(Michael Paulson’s article appeared in The New York Times, 5/23; via Pam Green.)

Musicals about the aftermaths of a teenage suicide and a terror attack proved unlikely sensations. Star turns by Bette Midler, Josh Groban, Jake Gyllenhaal and Glenn Close added sizzle. And, led by “Hamilton” and “Hello, Dolly!,” the hottest shows started charging once unthinkably high prices for the best seats.

The Broadway season that ended on Sunday was one for the record books. Box-office grosses, which have been climbing since 2013, rose 5.5 percent, to $1.449 billion, a new high, according to figures released on Tuesday by the Broadway League, an industry trade group.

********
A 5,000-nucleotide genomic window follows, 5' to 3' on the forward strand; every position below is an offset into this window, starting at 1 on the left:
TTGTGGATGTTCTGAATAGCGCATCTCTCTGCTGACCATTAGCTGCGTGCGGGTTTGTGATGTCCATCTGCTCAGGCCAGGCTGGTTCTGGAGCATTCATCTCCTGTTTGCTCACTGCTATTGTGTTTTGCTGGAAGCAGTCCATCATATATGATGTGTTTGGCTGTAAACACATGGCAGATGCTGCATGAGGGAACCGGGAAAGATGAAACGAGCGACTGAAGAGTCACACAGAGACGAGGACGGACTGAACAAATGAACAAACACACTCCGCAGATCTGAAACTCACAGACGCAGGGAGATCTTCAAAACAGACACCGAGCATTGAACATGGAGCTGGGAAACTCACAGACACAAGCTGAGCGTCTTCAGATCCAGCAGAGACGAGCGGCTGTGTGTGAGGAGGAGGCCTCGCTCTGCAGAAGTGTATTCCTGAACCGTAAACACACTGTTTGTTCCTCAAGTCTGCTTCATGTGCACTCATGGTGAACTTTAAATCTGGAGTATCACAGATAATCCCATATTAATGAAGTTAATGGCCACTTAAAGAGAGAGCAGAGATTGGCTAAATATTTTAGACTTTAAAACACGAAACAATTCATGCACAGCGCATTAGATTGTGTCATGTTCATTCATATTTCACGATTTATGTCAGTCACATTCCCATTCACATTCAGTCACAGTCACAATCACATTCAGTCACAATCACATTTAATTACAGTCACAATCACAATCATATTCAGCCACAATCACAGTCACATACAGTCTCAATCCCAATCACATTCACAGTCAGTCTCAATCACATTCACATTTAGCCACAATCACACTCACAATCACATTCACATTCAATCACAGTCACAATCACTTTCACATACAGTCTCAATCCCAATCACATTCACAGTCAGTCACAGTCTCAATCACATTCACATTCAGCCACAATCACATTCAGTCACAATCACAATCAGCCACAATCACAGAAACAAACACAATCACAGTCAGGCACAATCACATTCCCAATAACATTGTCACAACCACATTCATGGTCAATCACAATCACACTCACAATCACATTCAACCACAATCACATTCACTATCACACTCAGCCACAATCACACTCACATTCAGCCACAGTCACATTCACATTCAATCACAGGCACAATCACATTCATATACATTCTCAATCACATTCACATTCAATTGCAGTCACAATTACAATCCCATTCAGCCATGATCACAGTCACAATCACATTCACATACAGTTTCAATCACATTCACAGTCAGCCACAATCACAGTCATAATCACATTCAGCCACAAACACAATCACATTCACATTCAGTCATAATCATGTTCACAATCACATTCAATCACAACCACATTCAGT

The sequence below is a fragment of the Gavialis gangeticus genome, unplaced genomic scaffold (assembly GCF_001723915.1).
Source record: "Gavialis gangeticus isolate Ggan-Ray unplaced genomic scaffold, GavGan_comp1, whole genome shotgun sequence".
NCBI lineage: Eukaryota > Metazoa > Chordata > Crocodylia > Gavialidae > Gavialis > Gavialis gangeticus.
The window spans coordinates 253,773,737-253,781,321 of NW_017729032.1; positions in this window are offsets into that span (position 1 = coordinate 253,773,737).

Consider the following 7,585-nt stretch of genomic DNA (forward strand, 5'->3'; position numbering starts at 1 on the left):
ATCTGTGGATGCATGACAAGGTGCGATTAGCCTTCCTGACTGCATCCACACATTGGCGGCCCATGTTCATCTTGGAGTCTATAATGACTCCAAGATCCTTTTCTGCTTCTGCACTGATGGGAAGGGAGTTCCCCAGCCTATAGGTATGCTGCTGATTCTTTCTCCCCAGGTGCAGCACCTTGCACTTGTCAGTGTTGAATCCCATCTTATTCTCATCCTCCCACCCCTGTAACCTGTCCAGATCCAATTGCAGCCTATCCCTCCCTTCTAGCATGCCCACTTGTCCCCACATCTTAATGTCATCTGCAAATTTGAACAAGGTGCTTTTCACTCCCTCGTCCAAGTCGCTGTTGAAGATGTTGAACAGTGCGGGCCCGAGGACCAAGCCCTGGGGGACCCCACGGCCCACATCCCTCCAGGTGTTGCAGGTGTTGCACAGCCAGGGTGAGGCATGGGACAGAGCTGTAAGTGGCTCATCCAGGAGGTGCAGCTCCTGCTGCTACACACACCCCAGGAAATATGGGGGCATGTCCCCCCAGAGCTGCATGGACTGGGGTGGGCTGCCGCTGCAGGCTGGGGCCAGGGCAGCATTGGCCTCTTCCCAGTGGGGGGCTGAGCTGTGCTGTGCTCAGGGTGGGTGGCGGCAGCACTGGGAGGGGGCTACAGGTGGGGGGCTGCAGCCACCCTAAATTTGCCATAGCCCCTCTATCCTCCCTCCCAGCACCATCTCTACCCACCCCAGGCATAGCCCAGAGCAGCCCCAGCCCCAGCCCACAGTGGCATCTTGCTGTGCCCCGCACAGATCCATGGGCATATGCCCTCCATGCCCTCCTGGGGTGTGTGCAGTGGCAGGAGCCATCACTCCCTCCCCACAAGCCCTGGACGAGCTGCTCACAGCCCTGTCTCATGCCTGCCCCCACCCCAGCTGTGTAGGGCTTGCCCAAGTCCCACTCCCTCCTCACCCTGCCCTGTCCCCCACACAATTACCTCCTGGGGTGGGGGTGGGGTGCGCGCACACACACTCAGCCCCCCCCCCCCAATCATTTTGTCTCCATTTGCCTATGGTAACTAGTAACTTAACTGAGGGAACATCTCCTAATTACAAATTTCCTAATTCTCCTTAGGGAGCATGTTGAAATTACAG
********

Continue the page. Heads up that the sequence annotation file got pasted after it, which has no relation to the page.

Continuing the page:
The growth, though, was fueled not by attendance, but by ticket cost. Producers, perfecting a strategy called dynamic pricing, used increasingly sophisticated analytics to adjust ticket prices to reflect varying demand on different days of the week and for different sections of a theater.

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